Magnetic Therapy

Magnetic therapy, magnetotherapy or biomagnetism is a pseudoscientific alternative medicine practice in which static magnetic fields are applied. Its practitioners claim that subjecting certain parts of the body to magnetostatic fields produced by permanent magnets has beneficial health effects.

These physical and biological claims are unfounded, and have no proven curative health effects. Although hemoglobin, the protein in the blood that carries oxygen, is weakly diamagnetic (when oxygenated) or paramagnetic (when deoxygenated), the magnets used in magnetic therapy are many orders of magnitude too weak to have any measurable effect on blood flow.

Methods of application
Magnetic therapy is the application of the magnetic field of electromagnetic devices or permanent static magnets to the body for supposed health benefits. Some believers attribute different effects based on the orientation of the magnet; however, under the laws of physics, the magnetic poles are symmetrical.

Products include magnetic bracelets and jewelry; magnetic wrist, ankle, knee, and back straps; shoe insoles; mattresses; magnetic blankets (blankets with magnets embedded in the material); magnetic creams; magnetic inserts; gauze pads/pads; and water that has been “magnetized.” The application is usually performed by the patient himself.

Putative Mechanisms of Action
Perhaps the most common suggested mechanism is that magnets can improve blood flow in underlying tissues. The field around magnetic therapy devices is too weak and decays too rapidly with distance to noticeably affect hemoglobin, other blood components, muscle tissue, bone, blood vessels, or organs.

Tissue oxygenation is also unaffected. Some practitioners claim that magnets can restore a hypothetical “electromagnetic energy balance” in the body, but clinically there is no such balance. Even in the magnetic fields used in MRI , which are many times stronger, none of the claimed effects are observed. If the body were significantly affected by the weak magnets used in magnetic therapy, MRI would be unfeasible.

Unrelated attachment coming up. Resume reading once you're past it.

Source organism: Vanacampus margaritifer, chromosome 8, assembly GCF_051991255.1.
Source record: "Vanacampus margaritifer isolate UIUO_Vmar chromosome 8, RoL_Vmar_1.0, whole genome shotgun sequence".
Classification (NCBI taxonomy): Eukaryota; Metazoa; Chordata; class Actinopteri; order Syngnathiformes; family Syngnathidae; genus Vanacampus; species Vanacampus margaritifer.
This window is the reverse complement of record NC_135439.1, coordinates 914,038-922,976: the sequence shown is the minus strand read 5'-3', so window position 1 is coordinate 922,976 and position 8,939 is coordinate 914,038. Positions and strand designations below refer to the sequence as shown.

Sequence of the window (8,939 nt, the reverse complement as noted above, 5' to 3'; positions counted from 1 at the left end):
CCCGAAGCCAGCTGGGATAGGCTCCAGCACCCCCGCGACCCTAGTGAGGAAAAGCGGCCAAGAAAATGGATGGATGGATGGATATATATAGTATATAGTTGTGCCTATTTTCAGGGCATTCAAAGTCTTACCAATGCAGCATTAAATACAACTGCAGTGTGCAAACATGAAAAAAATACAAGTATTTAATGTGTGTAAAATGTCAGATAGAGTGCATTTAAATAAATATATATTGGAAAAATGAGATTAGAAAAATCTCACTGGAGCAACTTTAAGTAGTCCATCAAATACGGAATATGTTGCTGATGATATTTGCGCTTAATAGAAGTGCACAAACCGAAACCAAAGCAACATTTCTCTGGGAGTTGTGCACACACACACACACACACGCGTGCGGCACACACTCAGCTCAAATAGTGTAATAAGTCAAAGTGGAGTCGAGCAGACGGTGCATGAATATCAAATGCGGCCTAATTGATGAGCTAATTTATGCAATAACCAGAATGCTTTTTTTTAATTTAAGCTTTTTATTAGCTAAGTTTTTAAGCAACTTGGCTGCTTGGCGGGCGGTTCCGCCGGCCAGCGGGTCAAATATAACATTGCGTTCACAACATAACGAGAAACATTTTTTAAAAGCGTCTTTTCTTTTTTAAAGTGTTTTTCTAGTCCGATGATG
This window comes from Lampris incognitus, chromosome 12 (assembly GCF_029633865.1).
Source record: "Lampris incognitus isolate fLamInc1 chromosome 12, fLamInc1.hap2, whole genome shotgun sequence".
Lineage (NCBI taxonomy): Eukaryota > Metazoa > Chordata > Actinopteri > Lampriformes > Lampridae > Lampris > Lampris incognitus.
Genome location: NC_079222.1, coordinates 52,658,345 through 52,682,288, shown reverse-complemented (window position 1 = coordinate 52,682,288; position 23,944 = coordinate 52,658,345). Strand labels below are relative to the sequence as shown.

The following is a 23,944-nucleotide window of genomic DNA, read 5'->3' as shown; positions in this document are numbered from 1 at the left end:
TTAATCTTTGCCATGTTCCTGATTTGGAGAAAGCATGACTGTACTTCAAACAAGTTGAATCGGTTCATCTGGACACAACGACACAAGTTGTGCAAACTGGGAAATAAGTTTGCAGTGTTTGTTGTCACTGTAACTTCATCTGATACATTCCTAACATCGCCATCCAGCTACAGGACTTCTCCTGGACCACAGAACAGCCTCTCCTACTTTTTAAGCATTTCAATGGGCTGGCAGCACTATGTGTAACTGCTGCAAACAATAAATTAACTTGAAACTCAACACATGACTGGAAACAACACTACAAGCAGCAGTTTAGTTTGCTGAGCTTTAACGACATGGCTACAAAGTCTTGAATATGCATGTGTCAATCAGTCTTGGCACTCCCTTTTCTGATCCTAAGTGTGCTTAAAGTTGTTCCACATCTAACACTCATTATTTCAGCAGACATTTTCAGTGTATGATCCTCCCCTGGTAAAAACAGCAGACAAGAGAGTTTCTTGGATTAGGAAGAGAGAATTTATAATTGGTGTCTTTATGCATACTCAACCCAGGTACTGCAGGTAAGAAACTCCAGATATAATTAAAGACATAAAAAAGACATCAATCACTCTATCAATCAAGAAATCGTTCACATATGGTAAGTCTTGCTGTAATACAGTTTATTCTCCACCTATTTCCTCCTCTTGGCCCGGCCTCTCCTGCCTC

Several studies have been conducted in recent years to investigate what role, if any, static magnetic fields may play in health and healing. Unbiased studies of magnetic therapy are problematic because magnetization can easily be detected, for example, by attractive forces on iron-containing objects; therefore, effective blinding of studies (in which neither the patients nor the evaluators know who is receiving treatment and who is receiving placebo) is difficult.

Incomplete or insufficient blinding tends to exaggerate treatment effects, especially when these effects are small. Health claims about longevity and cancer treatment are implausible and are not supported by any research. More mundane , more commonly anecdotal claims about pain relief also lack any credible proposed mechanism and clinical research is not promising.

Magnetic therapy has been promoted as a treatment for cancer and other diseases; the American Cancer Society states that “the available scientific evidence does not support these claims.”

The effects of magnetic therapy on pain relief beyond the non-specific placebo response have not been adequately demonstrated. A 2008 systematic review of magnetic therapy for all indications found no evidence of a pain relief effect. It has been reported that small sample sizes, inadequate randomization, and difficulty in concealing such allocation tend to bias positive studies and limit the strength of conclusions.

In 2009, the results of a randomized double-blind placebo-controlled crossover study of the use of magnetic bracelets (a leather wristband with a magnetic insert) for osteoarthritis were published, addressing the lack of data in the previous systematic review. This study showed that magnetic wristbands are ineffective in treating pain, stiffness, and physical function in osteoarthritis. The authors concluded that “the reported benefits are likely attributable to nonspecific placebo effects.”

Source: Wikipedia

Ricardo Pereira

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